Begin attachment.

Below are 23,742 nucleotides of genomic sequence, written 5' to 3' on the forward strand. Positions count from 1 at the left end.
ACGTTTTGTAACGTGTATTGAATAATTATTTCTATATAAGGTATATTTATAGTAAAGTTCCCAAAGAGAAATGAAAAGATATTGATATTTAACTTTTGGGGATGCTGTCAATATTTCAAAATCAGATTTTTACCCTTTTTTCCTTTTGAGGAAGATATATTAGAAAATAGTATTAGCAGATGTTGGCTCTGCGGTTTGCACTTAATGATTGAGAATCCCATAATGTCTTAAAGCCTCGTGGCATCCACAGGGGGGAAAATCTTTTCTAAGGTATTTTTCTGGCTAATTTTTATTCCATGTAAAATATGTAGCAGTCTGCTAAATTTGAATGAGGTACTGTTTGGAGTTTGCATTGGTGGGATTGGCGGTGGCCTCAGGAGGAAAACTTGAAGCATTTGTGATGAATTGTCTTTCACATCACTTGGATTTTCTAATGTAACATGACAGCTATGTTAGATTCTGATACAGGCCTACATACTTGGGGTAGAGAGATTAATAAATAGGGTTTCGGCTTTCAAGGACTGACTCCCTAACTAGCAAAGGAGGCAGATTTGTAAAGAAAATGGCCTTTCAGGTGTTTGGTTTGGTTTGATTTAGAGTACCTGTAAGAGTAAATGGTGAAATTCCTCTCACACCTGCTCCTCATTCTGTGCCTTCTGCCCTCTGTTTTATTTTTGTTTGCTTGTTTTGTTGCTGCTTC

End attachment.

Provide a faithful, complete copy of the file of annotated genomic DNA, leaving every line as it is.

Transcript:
Below are 23,742 nucleotides of genomic sequence, written 5' to 3' on the forward strand. Positions count from 1 at the left end.
ACGTTTTGTAACGTGTATTGAATAATTATTTCTATATAAGGTATATTTATAGTAAAGTTCCCAAAGAGAAATGAAAAGATATTGATATTTAACTTTTGGGGATGCTGTCAATATTTCAAAATCAGATTTTTACCCTTTTTTCCTTTTGAGGAAGATATATTAGAAAATAGTATTAGCAGATGTTGGCTCTGCGGTTTGCACTTAATGATTGAGAATCCCATAATGTCTTAAAGCCTCGTGGCATCCACAGGGGGGAAAATCTTTTCTAAGGTATTTTTCTGGCTAATTTTTATTCCATGTAAAATATGTAGCAGTCTGCTAAATTTGAATGAGGTACTGTTTGGAGTTTGCATTGGTGGGATTGGCGGTGGCCTCAGGAGGAAAACTTGAAGCATTTGTGATGAATTGTCTTTCACATCACTTGGATTTTCTAATGTAACATGACAGCTATGTTAGATTCTGATACAGGCCTACATACTTGGGGTAGAGAGATTAATAAATAGGGTTTCGGCTTTCAAGGACTGACTCCCTAACTAGCAAAGGAGGCAGATTTGTAAAGAAAATGGCCTTTCAGGTGTTTGGTTTGGTTTGATTTAGAGTACCTGTAAGAGTAAATGGTGAAATTCCTCTCACACCTGCTCCTCATTCTGTGCCTTCTGCCCTCTGTTTTATTTTTGTTTGCTTGTTTTGTTGCTGCTTC